Are you a film lover? Do you find yourself getting sucked into a never-ending vortex of awesome Youtube videos on a regular basis? Do you love the convenience of streaming film services like Netflix?
The Metropolitan State University library offers student-friendly streaming film services for your viewing pleasure, accessible from anywhere you have an Internet connection. We have over 49,000 streaming films available for use on a wide variety of topics. Here are a few of our more popular titles; clicking on the images will take you to the videos, which you will need your StarID to access.
Rashomon (89 minutes, 1950)
Akira Kurosawa. Criterion Collection/Janus Films
This 1950 Japanese drama tells a crime story using a unique plot device. The same incident is re-told a number of times, each time from the perspective of a different participant. This film is the origin of the term “Rashomon effect”, a phrase describing contradictory interpretations.
Transgender Tuesdays (95 minutes, 2014)
This gripping documentary tells the story of the Trangender Tuesdsays public health clinic which opened in 1993 in the Tenderloin district of San Francisco. It was the first clinic in the country targeted toward transgendered people and their care. Twelve different patients tell their stories through interviews, archival photos and film clips.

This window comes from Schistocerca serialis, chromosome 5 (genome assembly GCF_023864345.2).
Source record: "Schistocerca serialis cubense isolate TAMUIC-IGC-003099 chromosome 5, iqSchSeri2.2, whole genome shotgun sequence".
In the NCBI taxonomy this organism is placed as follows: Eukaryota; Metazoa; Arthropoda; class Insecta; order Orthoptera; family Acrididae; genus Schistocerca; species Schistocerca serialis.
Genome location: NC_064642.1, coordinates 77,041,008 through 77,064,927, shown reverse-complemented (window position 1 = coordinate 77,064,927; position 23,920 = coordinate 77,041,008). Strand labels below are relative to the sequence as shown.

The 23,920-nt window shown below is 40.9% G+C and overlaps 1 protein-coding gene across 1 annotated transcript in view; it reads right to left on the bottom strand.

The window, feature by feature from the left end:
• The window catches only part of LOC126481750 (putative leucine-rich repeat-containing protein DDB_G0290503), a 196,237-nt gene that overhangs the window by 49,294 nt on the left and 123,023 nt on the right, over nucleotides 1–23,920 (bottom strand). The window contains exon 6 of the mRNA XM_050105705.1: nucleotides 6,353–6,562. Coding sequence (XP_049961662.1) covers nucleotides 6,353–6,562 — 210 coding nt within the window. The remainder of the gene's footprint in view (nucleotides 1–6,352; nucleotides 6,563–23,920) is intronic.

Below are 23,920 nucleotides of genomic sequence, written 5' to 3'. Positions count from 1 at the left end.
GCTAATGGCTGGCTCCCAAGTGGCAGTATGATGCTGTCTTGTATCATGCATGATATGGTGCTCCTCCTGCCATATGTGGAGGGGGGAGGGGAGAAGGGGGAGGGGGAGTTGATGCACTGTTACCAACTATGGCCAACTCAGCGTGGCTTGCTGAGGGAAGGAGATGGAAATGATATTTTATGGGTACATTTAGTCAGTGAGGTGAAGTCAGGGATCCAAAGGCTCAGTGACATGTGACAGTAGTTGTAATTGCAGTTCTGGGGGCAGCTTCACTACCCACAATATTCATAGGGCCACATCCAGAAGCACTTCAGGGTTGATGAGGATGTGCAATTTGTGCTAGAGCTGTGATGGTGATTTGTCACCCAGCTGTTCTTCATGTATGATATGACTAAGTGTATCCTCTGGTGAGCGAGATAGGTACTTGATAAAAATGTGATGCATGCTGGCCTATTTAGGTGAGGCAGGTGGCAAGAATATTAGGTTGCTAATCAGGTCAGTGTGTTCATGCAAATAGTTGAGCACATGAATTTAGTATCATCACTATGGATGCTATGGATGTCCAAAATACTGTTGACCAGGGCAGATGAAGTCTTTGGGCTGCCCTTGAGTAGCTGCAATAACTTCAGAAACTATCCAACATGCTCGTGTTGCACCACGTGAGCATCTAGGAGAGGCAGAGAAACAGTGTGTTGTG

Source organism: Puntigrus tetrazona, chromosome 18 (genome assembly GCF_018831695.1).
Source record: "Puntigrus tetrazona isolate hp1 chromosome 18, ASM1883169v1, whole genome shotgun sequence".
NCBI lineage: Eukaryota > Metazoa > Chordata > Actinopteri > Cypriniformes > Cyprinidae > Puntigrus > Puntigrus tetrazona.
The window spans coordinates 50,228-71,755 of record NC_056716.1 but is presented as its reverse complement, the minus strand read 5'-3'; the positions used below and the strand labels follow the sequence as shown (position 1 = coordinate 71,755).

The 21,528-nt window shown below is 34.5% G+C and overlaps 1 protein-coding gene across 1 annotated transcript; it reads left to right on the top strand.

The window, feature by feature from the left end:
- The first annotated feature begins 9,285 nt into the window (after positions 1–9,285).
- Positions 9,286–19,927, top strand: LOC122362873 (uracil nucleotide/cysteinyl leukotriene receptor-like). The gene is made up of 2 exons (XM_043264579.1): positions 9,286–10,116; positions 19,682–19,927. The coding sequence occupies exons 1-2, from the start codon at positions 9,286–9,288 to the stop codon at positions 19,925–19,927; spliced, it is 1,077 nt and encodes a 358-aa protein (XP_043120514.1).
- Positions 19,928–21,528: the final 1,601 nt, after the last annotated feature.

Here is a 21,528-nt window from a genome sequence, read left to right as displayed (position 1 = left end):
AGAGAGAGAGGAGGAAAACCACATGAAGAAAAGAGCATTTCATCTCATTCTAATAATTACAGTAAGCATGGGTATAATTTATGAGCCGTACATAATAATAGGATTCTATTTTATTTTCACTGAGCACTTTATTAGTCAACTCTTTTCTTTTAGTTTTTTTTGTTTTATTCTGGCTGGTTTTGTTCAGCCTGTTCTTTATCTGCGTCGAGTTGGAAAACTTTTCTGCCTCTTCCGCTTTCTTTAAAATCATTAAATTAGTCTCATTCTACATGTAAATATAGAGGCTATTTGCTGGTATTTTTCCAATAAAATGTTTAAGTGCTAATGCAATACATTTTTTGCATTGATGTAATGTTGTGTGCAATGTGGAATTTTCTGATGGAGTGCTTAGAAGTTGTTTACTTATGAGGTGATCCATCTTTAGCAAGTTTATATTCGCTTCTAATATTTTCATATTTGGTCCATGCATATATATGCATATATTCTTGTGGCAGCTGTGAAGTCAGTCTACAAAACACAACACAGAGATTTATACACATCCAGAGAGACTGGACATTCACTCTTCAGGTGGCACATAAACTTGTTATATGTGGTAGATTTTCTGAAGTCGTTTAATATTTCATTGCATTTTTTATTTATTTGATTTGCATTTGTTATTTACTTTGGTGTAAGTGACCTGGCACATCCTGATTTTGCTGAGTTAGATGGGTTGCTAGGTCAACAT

56 Up (138 minutes, 2012)
Michael Apted/ First Run Features
In 1964, filmmaker Michael Apted interviewed a group of British 7-year-olds about their lives and dreams in a documentary called Seven Up. Every seven years since then he has gone back to interview the same children to see how their lives are developing. In the latest installment, the children, now 56 years old, share the highs and lows of their lives thus far. This provocative series is a meditation on aging, class, the way we are shaped by society, and by the choices we make in our lives.
Race: The Power of an Illusion (3 parts, 56 minutes each. 2003)
Larry Adelman. California Newsreel/ PBS
Scientists and geneticists have asserted that the racial categories we are all familiar with have no basis in biology; genetically we are all the same. However, race plays a large role in our lived experiences. This powerful series explores the historical and cultural events and forces that have shaped our views of race.
Killing Us Softly 4: Advertising’s Image of Women (46 minutes, 2010)
Jean Kilbourne/ Media Education Foundation
This is a scathing critique of the way advertisers represent women and display their bodies in advertisements. Feminist author Jean Kilbourne analyzes a number of images as she makes the case that these advertisements have a negative impact on our society and on individual women.
Want to see all the films you have access to in our collections? Go to the library homepage, click “find books, videos and more” and then use the Films search box to search all our titles at once. If you are faculty and want help embedding a film into your D2L course pages, please email us.